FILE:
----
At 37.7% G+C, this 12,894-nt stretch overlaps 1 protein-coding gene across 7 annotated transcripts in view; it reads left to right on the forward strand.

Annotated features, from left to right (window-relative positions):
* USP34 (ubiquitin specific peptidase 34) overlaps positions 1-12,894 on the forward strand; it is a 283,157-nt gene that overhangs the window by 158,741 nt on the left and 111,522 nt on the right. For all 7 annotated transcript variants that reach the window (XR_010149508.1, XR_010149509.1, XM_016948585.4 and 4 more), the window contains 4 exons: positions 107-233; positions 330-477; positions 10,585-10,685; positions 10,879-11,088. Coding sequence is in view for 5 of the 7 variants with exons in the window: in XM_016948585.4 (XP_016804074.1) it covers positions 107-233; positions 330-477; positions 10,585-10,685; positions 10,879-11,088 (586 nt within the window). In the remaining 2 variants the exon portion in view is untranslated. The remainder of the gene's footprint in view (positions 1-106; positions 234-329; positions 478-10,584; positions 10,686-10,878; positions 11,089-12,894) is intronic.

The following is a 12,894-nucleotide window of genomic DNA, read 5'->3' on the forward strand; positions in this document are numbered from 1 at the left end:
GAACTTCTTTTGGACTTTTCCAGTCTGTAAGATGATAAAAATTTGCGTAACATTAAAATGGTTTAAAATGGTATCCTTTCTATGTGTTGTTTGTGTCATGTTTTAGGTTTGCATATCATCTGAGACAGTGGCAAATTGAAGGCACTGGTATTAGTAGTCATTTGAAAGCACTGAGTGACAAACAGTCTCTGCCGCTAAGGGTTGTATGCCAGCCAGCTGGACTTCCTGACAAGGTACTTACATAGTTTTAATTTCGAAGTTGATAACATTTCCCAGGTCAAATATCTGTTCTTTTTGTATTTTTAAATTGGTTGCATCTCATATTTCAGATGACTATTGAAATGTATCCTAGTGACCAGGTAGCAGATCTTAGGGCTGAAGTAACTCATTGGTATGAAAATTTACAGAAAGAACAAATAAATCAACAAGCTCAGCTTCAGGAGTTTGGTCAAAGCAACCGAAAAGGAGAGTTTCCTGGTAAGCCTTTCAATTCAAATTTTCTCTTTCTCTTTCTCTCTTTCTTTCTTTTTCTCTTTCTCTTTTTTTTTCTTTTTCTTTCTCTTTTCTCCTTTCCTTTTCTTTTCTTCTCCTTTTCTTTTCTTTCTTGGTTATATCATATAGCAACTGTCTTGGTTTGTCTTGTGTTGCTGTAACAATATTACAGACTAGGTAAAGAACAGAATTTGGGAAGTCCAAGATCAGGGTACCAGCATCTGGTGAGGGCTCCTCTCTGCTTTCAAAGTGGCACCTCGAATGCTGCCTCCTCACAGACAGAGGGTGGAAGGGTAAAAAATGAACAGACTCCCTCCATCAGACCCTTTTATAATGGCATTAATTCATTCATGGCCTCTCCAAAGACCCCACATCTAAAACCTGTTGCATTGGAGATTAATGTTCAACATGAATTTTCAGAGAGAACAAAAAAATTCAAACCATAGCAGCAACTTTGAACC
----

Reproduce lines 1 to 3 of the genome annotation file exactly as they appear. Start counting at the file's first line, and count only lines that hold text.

At 37.7% G+C, this 12,894-nt stretch overlaps 1 protein-coding gene across 7 annotated transcripts in view; it reads left to right on the forward strand.

Annotated features, from left to right (window-relative positions):
* USP34 (ubiquitin specific peptidase 34) overlaps positions 1-12,894 on the forward strand; it is a 283,157-nt gene that overhangs the window by 158,741 nt on the left and 111,522 nt on the right. For all 7 annotated transcript variants that reach the window (XR_010149508.1, XR_010149509.1, XM_016948585.4 and 4 more), the window contains 4 exons: positions 107-233; positions 330-477; positions 10,585-10,685; positions 10,879-11,088. Coding sequence is in view for 5 of the 7 variants with exons in the window: in XM_016948585.4 (XP_016804074.1) it covers positions 107-233; positions 330-477; positions 10,585-10,685; positions 10,879-11,088 (586 nt within the window). In the remaining 2 variants the exon portion in view is untranslated. The remainder of the gene's footprint in view (positions 1-106; positions 234-329; positions 478-10,584; positions 10,686-10,878; positions 11,089-12,894) is intronic.